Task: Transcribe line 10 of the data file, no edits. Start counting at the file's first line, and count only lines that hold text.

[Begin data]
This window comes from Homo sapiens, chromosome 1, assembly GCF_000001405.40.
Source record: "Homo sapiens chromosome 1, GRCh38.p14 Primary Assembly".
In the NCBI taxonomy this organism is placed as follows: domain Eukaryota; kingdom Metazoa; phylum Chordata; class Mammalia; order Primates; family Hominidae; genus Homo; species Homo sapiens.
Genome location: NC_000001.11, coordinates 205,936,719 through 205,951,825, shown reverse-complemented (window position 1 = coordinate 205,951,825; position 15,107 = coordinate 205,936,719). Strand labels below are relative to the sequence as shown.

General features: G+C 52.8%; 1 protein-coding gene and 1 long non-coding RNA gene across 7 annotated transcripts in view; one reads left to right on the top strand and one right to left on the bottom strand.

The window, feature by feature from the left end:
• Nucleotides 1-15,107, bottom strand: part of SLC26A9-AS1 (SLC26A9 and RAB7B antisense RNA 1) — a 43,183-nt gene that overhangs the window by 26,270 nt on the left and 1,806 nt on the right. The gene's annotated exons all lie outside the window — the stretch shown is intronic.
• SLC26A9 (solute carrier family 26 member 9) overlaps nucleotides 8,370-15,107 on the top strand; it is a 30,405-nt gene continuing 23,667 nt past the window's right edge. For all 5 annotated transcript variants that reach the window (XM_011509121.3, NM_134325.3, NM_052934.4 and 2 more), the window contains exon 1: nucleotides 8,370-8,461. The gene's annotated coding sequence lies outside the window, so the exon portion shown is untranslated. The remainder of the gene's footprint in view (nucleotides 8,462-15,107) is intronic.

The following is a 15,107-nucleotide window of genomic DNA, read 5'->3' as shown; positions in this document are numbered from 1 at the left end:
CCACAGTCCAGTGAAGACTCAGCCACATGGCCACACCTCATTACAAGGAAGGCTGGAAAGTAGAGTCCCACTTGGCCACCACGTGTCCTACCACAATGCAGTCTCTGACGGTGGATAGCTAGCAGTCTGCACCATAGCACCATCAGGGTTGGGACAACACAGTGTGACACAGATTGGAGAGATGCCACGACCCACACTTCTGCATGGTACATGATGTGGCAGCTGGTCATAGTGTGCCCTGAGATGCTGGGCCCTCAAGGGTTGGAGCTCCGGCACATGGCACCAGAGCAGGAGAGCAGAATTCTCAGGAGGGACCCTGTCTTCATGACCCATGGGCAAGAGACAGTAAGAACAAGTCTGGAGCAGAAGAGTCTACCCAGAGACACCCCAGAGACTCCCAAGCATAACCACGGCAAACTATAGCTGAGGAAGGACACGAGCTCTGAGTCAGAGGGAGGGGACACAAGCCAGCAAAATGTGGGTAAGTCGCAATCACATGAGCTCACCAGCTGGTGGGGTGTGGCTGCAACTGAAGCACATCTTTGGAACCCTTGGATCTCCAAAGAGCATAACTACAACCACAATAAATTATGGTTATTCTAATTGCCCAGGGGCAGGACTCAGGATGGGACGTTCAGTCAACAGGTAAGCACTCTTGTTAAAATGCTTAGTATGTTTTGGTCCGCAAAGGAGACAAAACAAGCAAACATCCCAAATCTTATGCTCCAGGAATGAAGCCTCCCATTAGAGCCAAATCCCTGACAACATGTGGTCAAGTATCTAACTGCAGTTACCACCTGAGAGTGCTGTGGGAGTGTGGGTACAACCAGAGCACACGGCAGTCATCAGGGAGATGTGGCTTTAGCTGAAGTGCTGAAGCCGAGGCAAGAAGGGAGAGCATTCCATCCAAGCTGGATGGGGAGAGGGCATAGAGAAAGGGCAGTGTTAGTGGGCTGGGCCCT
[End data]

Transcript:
CCACAGTCCAGTGAAGACTCAGCCACATGGCCACACCTCATTACAAGGAAGGCTGGAAAGTAGAGTCCCACTTGGCCACCACGTGTCCTACCACAATGCAGTCTCTGACGGTGGATAGCTAGCAGTCTGCACCATAGCACCATCAGGGTTGGGACAACACAGTGTGACACAGATTGGAGAGATGCCACGACCCACACTTCTGCATGGTACATGATGTGGCAGCTGGTCATAGTGTGCCCTGAGATGCTGGGCCCTCAAGGGTTGGAGCTCCGGCACATGGCACCAGAGCAGGAGAGCAGAATTCTCAGGAGGGACCCTGTCTTCATGACCCATGGGCAAGAGACAGTAAGAACAAGTCTGGAGCAGAAGAGTCTACCCAGAGACACCCCAGAGACTCCCAAGCATAACCACGGCAAACTATAGCTGAGGAAGGACACGAGCTCTGAGTCAGAGGGAGGGGACACAAGCCAGCAAAATGTGGGTAAGTCGCAATCACATGAGCTCACCAGCTGGTGGGGTGTGGCTGCAACTGAAGCACATCTTTGGAACCCTTGGATCTCCAAAGAGCATAACTACAACCACAATAAATTATGGTTATTCTAATTGCCCAGGGGCAGGACTCAGGATGGGACGTTCAGTCAACAGGTAAGCACTCTTGTTAAAATGCTTAGTATGTTTTGGTCCGCAAAGGAGACAAAACAAGCAAACATCCCAAATCTTATGCTCCAGGAATGAAGCCTCCCATTAGAGCCAAATCCCTGACAACATGTGGTCAAGTATCTAACTGCAGTTACCACCTGAGAGTGCTGTGGGAGTGTGGGTACAACCAGAGCACACGGCAGTCATCAGGGAGATGTGGCTTTAGCTGAAGTGCTGAAGCCGAGGCAAGAAGGGAGAGCATTCCATCCAAGCTGGATGGGGAGAGGGCATAGAGAAAGGGCAGTGTTAGTGGGCTGGGCCCT